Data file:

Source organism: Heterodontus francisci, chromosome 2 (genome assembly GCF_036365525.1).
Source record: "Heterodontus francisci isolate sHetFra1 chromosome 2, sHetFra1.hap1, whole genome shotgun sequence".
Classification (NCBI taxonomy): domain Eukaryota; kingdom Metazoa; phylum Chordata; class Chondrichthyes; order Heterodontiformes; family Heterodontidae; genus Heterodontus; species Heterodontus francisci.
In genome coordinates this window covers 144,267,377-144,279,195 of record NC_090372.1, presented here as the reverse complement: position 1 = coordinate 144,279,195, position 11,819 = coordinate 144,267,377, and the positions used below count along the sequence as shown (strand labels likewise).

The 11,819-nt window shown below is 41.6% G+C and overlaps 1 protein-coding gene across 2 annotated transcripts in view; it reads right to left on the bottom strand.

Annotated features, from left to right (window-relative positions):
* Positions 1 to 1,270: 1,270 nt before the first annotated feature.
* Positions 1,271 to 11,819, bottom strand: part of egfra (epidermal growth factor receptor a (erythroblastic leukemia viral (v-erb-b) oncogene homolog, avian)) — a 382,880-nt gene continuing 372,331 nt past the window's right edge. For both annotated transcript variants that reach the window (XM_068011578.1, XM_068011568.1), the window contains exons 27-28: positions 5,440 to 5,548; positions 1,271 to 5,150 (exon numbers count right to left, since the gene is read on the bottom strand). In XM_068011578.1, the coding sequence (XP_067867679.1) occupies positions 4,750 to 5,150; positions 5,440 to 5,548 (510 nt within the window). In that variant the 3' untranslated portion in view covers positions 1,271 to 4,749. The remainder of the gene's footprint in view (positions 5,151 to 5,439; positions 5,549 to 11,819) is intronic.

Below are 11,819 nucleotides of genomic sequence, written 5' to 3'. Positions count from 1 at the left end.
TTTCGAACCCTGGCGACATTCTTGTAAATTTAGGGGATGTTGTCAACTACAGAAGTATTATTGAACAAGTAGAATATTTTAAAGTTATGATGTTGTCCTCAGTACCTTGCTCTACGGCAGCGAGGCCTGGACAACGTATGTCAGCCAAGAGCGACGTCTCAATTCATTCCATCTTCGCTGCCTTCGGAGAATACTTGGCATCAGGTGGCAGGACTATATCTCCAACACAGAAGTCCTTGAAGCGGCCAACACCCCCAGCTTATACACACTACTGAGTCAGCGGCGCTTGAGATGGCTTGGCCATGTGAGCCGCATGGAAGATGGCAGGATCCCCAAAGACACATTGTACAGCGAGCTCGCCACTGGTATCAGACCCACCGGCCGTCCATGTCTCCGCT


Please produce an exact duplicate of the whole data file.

Source organism: Heterodontus francisci, chromosome 2 (genome assembly GCF_036365525.1).
Source record: "Heterodontus francisci isolate sHetFra1 chromosome 2, sHetFra1.hap1, whole genome shotgun sequence".
Classification (NCBI taxonomy): domain Eukaryota; kingdom Metazoa; phylum Chordata; class Chondrichthyes; order Heterodontiformes; family Heterodontidae; genus Heterodontus; species Heterodontus francisci.
In genome coordinates this window covers 144,267,377-144,279,195 of record NC_090372.1, presented here as the reverse complement: position 1 = coordinate 144,279,195, position 11,819 = coordinate 144,267,377, and the positions used below count along the sequence as shown (strand labels likewise).

The 11,819-nt window shown below is 41.6% G+C and overlaps 1 protein-coding gene across 2 annotated transcripts in view; it reads right to left on the bottom strand.

Annotated features, from left to right (window-relative positions):
* Positions 1 to 1,270: 1,270 nt before the first annotated feature.
* Positions 1,271 to 11,819, bottom strand: part of egfra (epidermal growth factor receptor a (erythroblastic leukemia viral (v-erb-b) oncogene homolog, avian)) — a 382,880-nt gene continuing 372,331 nt past the window's right edge. For both annotated transcript variants that reach the window (XM_068011578.1, XM_068011568.1), the window contains exons 27-28: positions 5,440 to 5,548; positions 1,271 to 5,150 (exon numbers count right to left, since the gene is read on the bottom strand). In XM_068011578.1, the coding sequence (XP_067867679.1) occupies positions 4,750 to 5,150; positions 5,440 to 5,548 (510 nt within the window). In that variant the 3' untranslated portion in view covers positions 1,271 to 4,749. The remainder of the gene's footprint in view (positions 5,151 to 5,439; positions 5,549 to 11,819) is intronic.

Below are 11,819 nucleotides of genomic sequence, written 5' to 3'. Positions count from 1 at the left end.
TTTCGAACCCTGGCGACATTCTTGTAAATTTAGGGGATGTTGTCAACTACAGAAGTATTATTGAACAAGTAGAATATTTTAAAGTTATGATGTTGTCCTCAGTACCTTGCTCTACGGCAGCGAGGCCTGGACAACGTATGTCAGCCAAGAGCGACGTCTCAATTCATTCCATCTTCGCTGCCTTCGGAGAATACTTGGCATCAGGTGGCAGGACTATATCTCCAACACAGAAGTCCTTGAAGCGGCCAACACCCCCAGCTTATACACACTACTGAGTCAGCGGCGCTTGAGATGGCTTGGCCATGTGAGCCGCATGGAAGATGGCAGGATCCCCAAAGACACATTGTACAGCGAGCTCGCCACTGGTATCAGACCCACCGGCCGTCCATGTCTCCGCT